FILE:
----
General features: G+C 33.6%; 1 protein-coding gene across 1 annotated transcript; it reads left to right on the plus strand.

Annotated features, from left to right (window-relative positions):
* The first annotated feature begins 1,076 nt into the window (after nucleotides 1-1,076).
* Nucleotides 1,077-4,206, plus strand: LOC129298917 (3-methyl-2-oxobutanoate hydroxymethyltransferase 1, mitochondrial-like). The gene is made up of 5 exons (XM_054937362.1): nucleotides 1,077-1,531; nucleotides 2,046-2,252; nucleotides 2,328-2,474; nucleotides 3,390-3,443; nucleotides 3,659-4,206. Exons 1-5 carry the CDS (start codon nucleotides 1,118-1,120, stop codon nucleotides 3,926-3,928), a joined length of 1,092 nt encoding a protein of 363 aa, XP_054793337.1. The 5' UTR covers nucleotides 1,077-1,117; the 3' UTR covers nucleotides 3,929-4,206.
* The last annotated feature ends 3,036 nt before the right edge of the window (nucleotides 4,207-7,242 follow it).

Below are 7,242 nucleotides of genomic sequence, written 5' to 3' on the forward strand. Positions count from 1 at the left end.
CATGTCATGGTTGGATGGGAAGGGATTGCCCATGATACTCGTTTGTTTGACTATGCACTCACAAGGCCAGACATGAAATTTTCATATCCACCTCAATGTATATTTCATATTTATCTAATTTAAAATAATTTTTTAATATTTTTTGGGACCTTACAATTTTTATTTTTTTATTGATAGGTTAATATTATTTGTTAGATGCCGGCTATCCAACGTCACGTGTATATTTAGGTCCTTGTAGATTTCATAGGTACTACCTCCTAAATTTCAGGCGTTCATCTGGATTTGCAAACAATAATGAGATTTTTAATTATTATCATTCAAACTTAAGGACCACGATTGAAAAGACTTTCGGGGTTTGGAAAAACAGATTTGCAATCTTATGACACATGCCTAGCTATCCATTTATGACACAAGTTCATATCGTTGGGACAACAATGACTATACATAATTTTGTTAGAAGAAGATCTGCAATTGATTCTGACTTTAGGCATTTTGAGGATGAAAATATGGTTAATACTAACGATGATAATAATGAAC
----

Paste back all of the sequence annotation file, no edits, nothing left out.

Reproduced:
General features: G+C 33.6%; 1 protein-coding gene across 1 annotated transcript; it reads left to right on the plus strand.

Annotated features, from left to right (window-relative positions):
* The first annotated feature begins 1,076 nt into the window (after nucleotides 1-1,076).
* Nucleotides 1,077-4,206, plus strand: LOC129298917 (3-methyl-2-oxobutanoate hydroxymethyltransferase 1, mitochondrial-like). The gene is made up of 5 exons (XM_054937362.1): nucleotides 1,077-1,531; nucleotides 2,046-2,252; nucleotides 2,328-2,474; nucleotides 3,390-3,443; nucleotides 3,659-4,206. Exons 1-5 carry the CDS (start codon nucleotides 1,118-1,120, stop codon nucleotides 3,926-3,928), a joined length of 1,092 nt encoding a protein of 363 aa, XP_054793337.1. The 5' UTR covers nucleotides 1,077-1,117; the 3' UTR covers nucleotides 3,929-4,206.
* The last annotated feature ends 3,036 nt before the right edge of the window (nucleotides 4,207-7,242 follow it).

Below are 7,242 nucleotides of genomic sequence, written 5' to 3' on the forward strand. Positions count from 1 at the left end.
CATGTCATGGTTGGATGGGAAGGGATTGCCCATGATACTCGTTTGTTTGACTATGCACTCACAAGGCCAGACATGAAATTTTCATATCCACCTCAATGTATATTTCATATTTATCTAATTTAAAATAATTTTTTAATATTTTTTGGGACCTTACAATTTTTATTTTTTTATTGATAGGTTAATATTATTTGTTAGATGCCGGCTATCCAACGTCACGTGTATATTTAGGTCCTTGTAGATTTCATAGGTACTACCTCCTAAATTTCAGGCGTTCATCTGGATTTGCAAACAATAATGAGATTTTTAATTATTATCATTCAAACTTAAGGACCACGATTGAAAAGACTTTCGGGGTTTGGAAAAACAGATTTGCAATCTTATGACACATGCCTAGCTATCCATTTATGACACAAGTTCATATCGTTGGGACAACAATGACTATACATAATTTTGTTAGAAGAAGATCTGCAATTGATTCTGACTTTAGGCATTTTGAGGATGAAAATATGGTTAATACTAACGATGATAATAATGAAC